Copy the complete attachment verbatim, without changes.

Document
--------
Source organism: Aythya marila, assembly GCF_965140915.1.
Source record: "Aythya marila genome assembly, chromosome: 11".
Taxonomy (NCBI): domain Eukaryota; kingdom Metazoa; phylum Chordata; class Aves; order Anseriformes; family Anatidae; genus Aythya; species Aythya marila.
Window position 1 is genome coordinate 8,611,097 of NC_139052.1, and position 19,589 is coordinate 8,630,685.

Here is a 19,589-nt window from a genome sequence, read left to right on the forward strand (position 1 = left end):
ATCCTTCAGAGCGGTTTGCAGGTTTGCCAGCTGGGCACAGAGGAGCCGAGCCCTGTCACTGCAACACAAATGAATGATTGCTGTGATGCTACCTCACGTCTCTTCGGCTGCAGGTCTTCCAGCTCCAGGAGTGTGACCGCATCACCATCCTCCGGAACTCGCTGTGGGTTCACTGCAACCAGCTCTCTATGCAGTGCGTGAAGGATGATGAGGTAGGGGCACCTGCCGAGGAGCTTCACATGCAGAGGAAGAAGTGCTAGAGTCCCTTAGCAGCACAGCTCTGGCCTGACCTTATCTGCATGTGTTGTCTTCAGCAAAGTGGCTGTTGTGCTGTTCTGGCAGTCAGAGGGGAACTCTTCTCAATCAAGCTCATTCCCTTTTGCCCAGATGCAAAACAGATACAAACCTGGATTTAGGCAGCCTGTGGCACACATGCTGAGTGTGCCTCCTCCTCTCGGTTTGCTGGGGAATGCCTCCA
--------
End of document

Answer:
Source organism: Aythya marila, assembly GCF_965140915.1.
Source record: "Aythya marila genome assembly, chromosome: 11".
Taxonomy (NCBI): domain Eukaryota; kingdom Metazoa; phylum Chordata; class Aves; order Anseriformes; family Anatidae; genus Aythya; species Aythya marila.
Window position 1 is genome coordinate 8,611,097 of NC_139052.1, and position 19,589 is coordinate 8,630,685.

Here is a 19,589-nt window from a genome sequence, read left to right on the forward strand (position 1 = left end):
ATCCTTCAGAGCGGTTTGCAGGTTTGCCAGCTGGGCACAGAGGAGCCGAGCCCTGTCACTGCAACACAAATGAATGATTGCTGTGATGCTACCTCACGTCTCTTCGGCTGCAGGTCTTCCAGCTCCAGGAGTGTGACCGCATCACCATCCTCCGGAACTCGCTGTGGGTTCACTGCAACCAGCTCTCTATGCAGTGCGTGAAGGATGATGAGGTAGGGGCACCTGCCGAGGAGCTTCACATGCAGAGGAAGAAGTGCTAGAGTCCCTTAGCAGCACAGCTCTGGCCTGACCTTATCTGCATGTGTTGTCTTCAGCAAAGTGGCTGTTGTGCTGTTCTGGCAGTCAGAGGGGAACTCTTCTCAATCAAGCTCATTCCCTTTTGCCCAGATGCAAAACAGATACAAACCTGGATTTAGGCAGCCTGTGGCACACATGCTGAGTGTGCCTCCTCCTCTCGGTTTGCTGGGGAATGCCTCCA